Oct. 27 (Bloomberg) -- Spanish government bonds had their worst week since August amid speculation Prime Minister Mariano Rajoy’s regional election victory last weekend gives him more room to delay seeking a bailout.
Spain’s 10-year securities snapped three weeks of gains after a government report showed the jobless rate climbed to a record in the three months through September and the central bank said gross domestic product shrank for a fifth quarter. German bunds advanced as a gauge of business confidence fell to the lowest since February 2010, spurring demand for the region’s safest securities.
“There’s now more uncertainty following the weekend’s regional elections,” said Peter Chatwell, a strategist at Credit Agricole Corporate & Investment Bank in London. “The market’s now bracing for the possibility there’s not going to be any attempt to ask for aid for another month. Uncertainty is something that a bondholder hates.”
Spain’s 10-year yield rose 22 basis points, or 0.22 percentage point, this week to 5.59 percent, the biggest increase since the five days ended Aug. 31. The 5.85 percent bond due in January 2022 fell 1.595, or 15.95 euros per 1,000-euro ($1,294) face value, to 101.795.
The extra yield investors demand to hold 10-year Spanish bonds instead of similar-maturity bunds widened 28 basis points over the week to 405 basis points. That is still down from a euro-era record 650 basis points on July 25.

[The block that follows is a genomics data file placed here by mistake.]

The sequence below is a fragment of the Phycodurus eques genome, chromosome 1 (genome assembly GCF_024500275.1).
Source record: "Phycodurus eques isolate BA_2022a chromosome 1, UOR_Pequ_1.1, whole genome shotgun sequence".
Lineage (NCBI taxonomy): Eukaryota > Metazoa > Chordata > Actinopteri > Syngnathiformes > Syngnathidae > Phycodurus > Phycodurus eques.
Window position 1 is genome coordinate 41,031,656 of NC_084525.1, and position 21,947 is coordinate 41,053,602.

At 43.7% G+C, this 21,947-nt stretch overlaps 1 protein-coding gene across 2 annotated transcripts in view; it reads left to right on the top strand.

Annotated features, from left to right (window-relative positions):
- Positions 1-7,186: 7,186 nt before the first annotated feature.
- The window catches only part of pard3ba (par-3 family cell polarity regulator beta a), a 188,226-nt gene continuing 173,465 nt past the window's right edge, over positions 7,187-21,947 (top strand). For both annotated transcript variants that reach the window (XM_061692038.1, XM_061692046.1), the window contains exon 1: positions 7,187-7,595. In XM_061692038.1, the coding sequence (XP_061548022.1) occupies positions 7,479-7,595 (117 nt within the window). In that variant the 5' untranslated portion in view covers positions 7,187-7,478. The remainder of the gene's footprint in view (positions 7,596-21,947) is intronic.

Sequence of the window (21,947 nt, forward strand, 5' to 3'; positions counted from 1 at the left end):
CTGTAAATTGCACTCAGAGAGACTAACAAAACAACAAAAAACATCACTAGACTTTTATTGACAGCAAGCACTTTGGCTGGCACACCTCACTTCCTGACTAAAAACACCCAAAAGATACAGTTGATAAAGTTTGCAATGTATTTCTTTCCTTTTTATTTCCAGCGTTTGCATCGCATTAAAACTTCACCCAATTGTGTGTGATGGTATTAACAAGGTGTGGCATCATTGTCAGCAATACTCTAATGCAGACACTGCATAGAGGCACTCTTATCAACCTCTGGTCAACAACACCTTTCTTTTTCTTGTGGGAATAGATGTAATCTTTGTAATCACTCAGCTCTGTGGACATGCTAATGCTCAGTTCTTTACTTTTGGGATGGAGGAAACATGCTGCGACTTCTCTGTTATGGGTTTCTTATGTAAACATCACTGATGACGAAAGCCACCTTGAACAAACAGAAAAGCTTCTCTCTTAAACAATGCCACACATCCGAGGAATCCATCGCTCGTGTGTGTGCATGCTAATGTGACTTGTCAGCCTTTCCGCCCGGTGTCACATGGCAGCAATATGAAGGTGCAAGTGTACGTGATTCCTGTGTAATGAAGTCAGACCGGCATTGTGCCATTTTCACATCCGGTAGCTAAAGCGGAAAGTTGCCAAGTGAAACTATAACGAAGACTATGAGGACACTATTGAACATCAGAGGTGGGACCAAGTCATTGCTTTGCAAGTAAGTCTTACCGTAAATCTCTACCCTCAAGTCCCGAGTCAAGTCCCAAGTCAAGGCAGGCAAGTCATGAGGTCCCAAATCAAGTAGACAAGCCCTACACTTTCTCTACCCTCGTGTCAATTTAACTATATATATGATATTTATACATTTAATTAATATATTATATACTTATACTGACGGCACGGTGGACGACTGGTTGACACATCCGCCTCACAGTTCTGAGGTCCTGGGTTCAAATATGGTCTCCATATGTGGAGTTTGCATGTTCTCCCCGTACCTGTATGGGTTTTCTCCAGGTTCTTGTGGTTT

Rajoy’s People’s Party extended its majority in the premier’s northwestern home region of Galicia on Oct. 21. The region was one of the first to implement an austerity program.
Unemployment rose to 25.02 percent last quarter from 24.6 percent in the previous three months, the National Statistics Institute said yesterday. Gross domestic product shrank 0.4 percent, the Bank of Spain said on Oct. 23.
The European Central Bank has offered to buy the bonds of the region’s most indebted nations to help cap borrowing costs, though only if they request assistance.
Germany’s 10-year bund yield slipped six basis points this week to 1.54 percent. The yield dropped to 1.51 percent yesterday, the lowest since Oct. 16.
“The market didn’t get the OK data it was looking for,” Credit Agricole’s Chatwell said. “That meant that core bonds got bid up.”
Spanish consumer-price inflation quickened for a fourth month in October, climbed 3.6 percent from a year earlier, according to a Bloomberg News survey before the report on Oct. 30. Prices rose at an annual pace of 3.5 percent in September.
Italy will sell a combined 7 billion euros of five- and 10-year debt on Oct. 30. On the following day, France plans to auction securities due between 2019 and 2035 and Germany sell 2 billion euros of 30-year bunds.
Spain’s government bonds have returned 2.7 percent this year through Oct. 25, according to indexes compiled by Bloomberg and the European Federation of Financial Analysts Societies. German bunds rose 2.5 percent, and Italy’s gained 17 percent.
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